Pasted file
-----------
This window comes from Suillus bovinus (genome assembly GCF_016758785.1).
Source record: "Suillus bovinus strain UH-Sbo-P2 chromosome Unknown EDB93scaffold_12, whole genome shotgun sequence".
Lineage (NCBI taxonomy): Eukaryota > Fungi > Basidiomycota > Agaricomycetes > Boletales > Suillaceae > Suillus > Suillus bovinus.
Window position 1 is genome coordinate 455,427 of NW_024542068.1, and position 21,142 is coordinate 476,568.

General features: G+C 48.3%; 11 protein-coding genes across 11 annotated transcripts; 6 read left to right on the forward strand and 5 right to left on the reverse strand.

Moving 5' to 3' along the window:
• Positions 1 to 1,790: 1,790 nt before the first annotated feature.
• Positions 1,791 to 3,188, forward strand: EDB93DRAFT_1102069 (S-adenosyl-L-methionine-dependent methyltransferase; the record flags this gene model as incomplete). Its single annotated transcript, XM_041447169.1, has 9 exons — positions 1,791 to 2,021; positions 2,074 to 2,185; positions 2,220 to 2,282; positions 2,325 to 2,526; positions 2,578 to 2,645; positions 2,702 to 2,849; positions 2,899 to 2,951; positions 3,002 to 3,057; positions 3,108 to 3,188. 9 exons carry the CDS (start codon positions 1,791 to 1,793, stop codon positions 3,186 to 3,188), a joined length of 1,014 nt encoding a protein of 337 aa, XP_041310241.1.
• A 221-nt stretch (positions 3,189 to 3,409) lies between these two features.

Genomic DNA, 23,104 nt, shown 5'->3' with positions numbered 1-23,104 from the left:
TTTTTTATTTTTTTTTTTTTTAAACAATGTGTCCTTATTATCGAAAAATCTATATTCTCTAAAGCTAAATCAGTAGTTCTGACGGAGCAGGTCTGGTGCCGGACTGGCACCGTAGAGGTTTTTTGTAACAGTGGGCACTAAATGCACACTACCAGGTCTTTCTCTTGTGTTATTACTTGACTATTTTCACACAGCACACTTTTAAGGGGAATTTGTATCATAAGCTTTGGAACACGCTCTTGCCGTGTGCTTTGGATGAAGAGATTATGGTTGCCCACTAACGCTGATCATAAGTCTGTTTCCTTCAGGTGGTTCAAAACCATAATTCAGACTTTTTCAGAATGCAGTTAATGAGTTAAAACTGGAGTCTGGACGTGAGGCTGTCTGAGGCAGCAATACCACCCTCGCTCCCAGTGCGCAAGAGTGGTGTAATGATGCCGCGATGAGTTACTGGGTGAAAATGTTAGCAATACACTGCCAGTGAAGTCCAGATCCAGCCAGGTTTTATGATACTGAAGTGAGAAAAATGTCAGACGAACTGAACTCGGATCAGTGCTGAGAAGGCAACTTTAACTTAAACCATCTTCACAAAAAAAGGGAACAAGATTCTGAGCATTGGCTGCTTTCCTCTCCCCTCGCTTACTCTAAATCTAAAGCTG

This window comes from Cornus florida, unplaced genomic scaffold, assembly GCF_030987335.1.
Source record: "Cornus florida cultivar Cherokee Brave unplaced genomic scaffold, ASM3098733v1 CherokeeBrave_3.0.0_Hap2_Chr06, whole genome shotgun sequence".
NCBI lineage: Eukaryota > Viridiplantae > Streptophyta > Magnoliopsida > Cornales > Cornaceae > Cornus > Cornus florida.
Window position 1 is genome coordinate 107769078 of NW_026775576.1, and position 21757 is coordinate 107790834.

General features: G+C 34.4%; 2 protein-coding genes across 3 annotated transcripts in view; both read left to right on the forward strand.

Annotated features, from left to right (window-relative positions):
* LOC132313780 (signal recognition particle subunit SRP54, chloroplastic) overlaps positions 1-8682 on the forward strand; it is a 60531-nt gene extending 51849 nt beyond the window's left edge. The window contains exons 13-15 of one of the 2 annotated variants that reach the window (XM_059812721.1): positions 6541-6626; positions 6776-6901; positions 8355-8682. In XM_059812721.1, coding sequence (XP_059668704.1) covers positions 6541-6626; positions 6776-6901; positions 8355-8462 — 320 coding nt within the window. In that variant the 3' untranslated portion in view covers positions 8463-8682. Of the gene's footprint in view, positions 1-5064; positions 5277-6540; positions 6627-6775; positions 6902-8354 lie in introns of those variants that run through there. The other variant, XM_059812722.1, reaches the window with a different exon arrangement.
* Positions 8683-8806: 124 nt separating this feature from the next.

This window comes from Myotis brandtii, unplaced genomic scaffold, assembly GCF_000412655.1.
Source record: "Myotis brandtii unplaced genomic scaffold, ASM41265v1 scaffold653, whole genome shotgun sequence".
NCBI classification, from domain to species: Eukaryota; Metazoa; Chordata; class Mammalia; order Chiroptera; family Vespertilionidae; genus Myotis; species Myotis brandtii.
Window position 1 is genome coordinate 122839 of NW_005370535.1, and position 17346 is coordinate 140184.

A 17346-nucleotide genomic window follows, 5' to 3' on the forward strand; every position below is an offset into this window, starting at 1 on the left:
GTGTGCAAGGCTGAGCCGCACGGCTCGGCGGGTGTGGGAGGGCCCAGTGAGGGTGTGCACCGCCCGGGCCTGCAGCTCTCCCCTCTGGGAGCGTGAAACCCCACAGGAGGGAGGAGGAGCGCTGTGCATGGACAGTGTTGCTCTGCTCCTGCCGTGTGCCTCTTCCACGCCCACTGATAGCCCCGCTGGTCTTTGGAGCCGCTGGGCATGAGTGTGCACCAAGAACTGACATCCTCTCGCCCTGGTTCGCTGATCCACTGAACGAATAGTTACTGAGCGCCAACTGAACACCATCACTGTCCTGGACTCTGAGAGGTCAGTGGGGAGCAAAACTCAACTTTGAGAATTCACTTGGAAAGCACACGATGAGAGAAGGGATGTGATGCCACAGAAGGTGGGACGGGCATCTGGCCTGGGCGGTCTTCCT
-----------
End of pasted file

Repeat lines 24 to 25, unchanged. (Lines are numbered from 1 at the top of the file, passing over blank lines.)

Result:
A 17346-nucleotide genomic window follows, 5' to 3' on the forward strand; every position below is an offset into this window, starting at 1 on the left:
GTGTGCAAGGCTGAGCCGCACGGCTCGGCGGGTGTGGGAGGGCCCAGTGAGGGTGTGCACCGCCCGGGCCTGCAGCTCTCCCCTCTGGGAGCGTGAAACCCCACAGGAGGGAGGAGGAGCGCTGTGCATGGACAGTGTTGCTCTGCTCCTGCCGTGTGCCTCTTCCACGCCCACTGATAGCCCCGCTGGTCTTTGGAGCCGCTGGGCATGAGTGTGCACCAAGAACTGACATCCTCTCGCCCTGGTTCGCTGATCCACTGAACGAATAGTTACTGAGCGCCAACTGAACACCATCACTGTCCTGGACTCTGAGAGGTCAGTGGGGAGCAAAACTCAACTTTGAGAATTCACTTGGAAAGCACACGATGAGAGAAGGGATGTGATGCCACAGAAGGTGGGACGGGCATCTGGCCTGGGCGGTCTTCCT